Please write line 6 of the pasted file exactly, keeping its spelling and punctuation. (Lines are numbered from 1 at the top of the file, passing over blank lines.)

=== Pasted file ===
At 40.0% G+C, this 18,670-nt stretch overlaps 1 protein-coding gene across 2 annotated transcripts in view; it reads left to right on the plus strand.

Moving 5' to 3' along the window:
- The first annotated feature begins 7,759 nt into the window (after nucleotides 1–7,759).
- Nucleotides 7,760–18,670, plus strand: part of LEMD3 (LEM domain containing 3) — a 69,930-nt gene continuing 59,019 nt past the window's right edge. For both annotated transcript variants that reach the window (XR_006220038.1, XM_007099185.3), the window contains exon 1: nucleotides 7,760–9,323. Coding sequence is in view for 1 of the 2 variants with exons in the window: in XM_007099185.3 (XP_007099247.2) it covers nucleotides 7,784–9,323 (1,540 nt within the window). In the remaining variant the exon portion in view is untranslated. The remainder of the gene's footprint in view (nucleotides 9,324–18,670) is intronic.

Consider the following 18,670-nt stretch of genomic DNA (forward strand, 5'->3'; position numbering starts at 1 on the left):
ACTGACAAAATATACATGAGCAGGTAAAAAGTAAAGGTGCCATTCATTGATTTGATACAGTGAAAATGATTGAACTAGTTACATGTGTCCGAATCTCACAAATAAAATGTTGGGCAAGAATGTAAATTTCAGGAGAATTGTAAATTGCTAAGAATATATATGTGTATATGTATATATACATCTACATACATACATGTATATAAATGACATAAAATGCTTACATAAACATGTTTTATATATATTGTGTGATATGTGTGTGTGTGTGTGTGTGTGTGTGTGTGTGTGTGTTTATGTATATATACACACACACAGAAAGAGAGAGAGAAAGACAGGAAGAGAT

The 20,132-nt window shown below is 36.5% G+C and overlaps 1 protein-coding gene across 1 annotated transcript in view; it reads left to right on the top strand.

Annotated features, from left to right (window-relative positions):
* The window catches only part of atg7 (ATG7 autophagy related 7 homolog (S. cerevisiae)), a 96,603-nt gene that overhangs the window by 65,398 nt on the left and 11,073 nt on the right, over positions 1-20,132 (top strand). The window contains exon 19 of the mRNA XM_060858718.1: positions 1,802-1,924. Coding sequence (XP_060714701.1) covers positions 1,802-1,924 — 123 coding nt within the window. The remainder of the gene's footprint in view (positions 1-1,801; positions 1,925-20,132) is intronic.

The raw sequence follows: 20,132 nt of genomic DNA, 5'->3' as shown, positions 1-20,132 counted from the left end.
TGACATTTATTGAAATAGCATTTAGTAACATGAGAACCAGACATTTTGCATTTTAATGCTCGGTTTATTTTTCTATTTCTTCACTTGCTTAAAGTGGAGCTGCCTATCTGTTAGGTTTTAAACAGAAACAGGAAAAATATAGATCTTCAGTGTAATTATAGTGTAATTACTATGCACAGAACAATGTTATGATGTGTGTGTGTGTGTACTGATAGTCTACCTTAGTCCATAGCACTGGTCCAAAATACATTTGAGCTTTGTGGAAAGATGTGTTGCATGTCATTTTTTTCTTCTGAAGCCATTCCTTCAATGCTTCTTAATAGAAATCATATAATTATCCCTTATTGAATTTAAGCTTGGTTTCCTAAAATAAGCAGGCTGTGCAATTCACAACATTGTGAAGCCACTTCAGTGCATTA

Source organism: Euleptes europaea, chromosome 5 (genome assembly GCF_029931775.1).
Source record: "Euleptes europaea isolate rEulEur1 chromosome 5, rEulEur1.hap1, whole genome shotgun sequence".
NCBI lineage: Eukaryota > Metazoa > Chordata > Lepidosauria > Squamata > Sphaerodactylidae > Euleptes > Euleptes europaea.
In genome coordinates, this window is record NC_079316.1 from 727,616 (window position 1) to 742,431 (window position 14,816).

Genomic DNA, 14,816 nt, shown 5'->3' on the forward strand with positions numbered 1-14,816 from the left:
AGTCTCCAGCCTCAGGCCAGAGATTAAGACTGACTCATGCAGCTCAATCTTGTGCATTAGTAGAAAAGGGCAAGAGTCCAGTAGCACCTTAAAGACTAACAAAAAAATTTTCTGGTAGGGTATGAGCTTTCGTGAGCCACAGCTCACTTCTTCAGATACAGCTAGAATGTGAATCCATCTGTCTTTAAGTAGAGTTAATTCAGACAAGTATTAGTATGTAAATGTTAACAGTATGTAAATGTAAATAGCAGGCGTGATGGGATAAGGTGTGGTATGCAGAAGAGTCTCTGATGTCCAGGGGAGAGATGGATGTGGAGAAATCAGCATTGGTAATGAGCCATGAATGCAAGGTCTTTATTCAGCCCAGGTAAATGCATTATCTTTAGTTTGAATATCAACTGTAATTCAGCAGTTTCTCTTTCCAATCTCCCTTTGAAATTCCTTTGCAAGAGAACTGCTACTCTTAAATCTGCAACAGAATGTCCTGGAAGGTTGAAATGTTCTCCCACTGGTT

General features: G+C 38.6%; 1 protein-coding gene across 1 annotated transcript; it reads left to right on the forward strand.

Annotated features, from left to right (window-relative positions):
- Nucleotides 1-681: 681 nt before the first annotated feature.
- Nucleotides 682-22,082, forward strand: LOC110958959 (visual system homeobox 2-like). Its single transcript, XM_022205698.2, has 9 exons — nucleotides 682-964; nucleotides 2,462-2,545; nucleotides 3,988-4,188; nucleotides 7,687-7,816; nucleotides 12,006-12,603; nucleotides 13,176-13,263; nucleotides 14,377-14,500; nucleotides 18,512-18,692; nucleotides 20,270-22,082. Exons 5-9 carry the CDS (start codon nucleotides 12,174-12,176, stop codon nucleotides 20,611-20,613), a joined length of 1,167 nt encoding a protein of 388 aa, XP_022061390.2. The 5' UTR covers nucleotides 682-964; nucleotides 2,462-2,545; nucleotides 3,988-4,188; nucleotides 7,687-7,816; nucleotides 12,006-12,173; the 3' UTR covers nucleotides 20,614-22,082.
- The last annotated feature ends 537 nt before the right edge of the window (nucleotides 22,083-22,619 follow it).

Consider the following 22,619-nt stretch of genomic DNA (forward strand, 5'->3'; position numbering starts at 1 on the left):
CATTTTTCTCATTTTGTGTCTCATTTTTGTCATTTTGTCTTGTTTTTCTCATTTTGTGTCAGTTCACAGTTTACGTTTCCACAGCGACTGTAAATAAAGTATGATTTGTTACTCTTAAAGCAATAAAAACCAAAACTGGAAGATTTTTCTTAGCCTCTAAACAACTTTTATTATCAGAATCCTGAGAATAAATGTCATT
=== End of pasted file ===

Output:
ACTGACAAAATATACATGAGCAGGTAAAAAGTAAAGGTGCCATTCATTGATTTGATACAGTGAAAATGATTGAACTAGTTACATGTGTCCGAATCTCACAAATAAAATGTTGGGCAAGAATGTAAATTTCAGGAGAATTGTAAATTGCTAAGAATATATATGTGTATATGTATATATACATCTACATACATACATGTATATAAATGACATAAAATGCTTACATAAACATGTTTTATATATATTGTGTGATATGTGTGTGTGTGTGTGTGTGTGTGTGTGTGTGTGTGTTTATGTATATATACACACACACAGAAAGAGAGAGAGAAAGACAGGAAGAGAT